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Resilient Communities

Elements of Resilient Communities

Follow John Robb and pay close attention to what he has to say, because he has his finger on the pulse. He’s currently promoting the concept of resilient communities, defined here:

A resilient community is the path to a safe, prosperous, and vibrant future for us, our kids, and our neighbors — despite an increasingly chaotic world…. We take control of our future. We implement the only solution that can give us the a safe, secure, and prosperous future. We become resilient. We find ways to help local people, businesses, and municipalities to PRODUCE, and that’s and important word, more of what we rely upon…. Fortunately, we now have the technology and the insights required to produce with quality and efficiency at the local level like never before.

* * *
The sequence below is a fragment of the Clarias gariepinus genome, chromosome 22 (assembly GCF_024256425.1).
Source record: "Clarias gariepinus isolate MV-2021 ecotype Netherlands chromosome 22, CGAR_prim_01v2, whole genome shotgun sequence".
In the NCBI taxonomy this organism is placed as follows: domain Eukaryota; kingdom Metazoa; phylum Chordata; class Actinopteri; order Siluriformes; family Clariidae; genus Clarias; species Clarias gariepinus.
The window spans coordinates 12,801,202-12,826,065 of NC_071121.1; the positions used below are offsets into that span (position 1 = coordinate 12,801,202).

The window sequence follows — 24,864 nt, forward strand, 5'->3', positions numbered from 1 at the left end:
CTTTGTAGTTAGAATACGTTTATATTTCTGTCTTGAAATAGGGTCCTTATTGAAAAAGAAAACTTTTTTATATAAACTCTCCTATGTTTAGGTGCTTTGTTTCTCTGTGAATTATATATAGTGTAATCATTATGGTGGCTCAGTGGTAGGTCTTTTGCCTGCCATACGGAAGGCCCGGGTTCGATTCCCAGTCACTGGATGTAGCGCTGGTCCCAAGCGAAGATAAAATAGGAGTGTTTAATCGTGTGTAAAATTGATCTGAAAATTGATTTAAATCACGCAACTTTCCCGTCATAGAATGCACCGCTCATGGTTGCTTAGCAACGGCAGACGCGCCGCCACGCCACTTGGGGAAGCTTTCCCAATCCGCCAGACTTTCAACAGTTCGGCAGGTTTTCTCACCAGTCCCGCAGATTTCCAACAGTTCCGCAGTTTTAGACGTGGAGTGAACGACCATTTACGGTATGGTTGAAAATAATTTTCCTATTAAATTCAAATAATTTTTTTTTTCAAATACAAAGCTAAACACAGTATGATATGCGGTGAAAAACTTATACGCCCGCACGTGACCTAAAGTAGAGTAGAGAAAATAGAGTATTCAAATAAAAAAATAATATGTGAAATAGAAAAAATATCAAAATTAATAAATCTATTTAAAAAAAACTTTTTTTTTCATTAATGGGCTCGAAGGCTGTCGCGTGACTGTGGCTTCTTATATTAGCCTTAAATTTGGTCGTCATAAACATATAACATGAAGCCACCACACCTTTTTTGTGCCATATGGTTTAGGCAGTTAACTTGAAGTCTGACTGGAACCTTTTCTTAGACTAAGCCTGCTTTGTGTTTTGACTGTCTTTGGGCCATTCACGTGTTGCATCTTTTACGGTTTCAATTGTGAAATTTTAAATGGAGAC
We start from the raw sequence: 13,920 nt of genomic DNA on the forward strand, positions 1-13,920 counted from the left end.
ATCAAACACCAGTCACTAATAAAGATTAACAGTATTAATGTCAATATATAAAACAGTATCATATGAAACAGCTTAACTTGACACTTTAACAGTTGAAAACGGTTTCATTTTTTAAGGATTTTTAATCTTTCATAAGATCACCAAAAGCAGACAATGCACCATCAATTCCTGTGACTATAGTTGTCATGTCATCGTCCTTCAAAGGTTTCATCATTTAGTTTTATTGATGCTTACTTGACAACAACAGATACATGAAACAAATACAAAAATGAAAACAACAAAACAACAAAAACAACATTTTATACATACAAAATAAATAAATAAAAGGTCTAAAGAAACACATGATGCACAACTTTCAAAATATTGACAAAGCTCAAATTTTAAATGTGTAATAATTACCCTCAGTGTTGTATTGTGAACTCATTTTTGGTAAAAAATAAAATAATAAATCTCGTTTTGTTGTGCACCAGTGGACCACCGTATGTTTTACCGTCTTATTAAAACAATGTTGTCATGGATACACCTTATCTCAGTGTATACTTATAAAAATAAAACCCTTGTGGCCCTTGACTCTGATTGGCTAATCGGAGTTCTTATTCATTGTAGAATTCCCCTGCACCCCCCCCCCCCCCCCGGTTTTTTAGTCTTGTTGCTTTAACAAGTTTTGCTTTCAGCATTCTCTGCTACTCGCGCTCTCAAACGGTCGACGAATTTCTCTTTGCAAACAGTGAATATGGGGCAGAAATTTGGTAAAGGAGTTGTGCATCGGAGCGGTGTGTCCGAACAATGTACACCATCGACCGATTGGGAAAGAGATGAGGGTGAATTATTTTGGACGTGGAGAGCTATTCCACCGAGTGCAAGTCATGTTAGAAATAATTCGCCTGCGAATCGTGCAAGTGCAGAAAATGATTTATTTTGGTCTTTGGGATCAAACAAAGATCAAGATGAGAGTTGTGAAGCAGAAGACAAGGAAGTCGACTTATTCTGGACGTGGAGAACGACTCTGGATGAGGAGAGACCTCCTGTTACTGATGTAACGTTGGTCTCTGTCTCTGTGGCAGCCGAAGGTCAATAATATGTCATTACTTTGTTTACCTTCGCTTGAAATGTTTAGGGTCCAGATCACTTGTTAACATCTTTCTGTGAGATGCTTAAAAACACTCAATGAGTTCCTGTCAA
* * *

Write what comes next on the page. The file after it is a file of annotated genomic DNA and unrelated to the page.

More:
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Iron Sky

Looking forward to this zany bit of participatory cinema, with lunar ufo Nazis attacking earth:

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Bots can shape social interaction

Scientists experimenting with Twitter bots found that the bots could “shape” activity on Twitter to some extent. They’re continuing their studies to get a better understanding of what they’re seeing. [Link]

The origin of the study was explained by Tim Hwang, one of the authors of a research paper describing the socialbot experiments. “A lot of people you can hire now say they are really good at community engagement. Can we measure those claims?”

From the paper linked above:

… although each socialbot was able to connect only a relatively small portion of users from its target group, the findings of this study are extremely signi cant. These findings indicate the fi rst successful attempts at automatically and programmatically shaping the topology of online communities. Further, while the scale of this study was relatively small, socialbots are designed to be light, efficient, and entirely automatic { and thus, easily deployable in large swarms. We believe this study marks the rst step towards demonstrating the ability of such technologies to shape online communities at a large scale.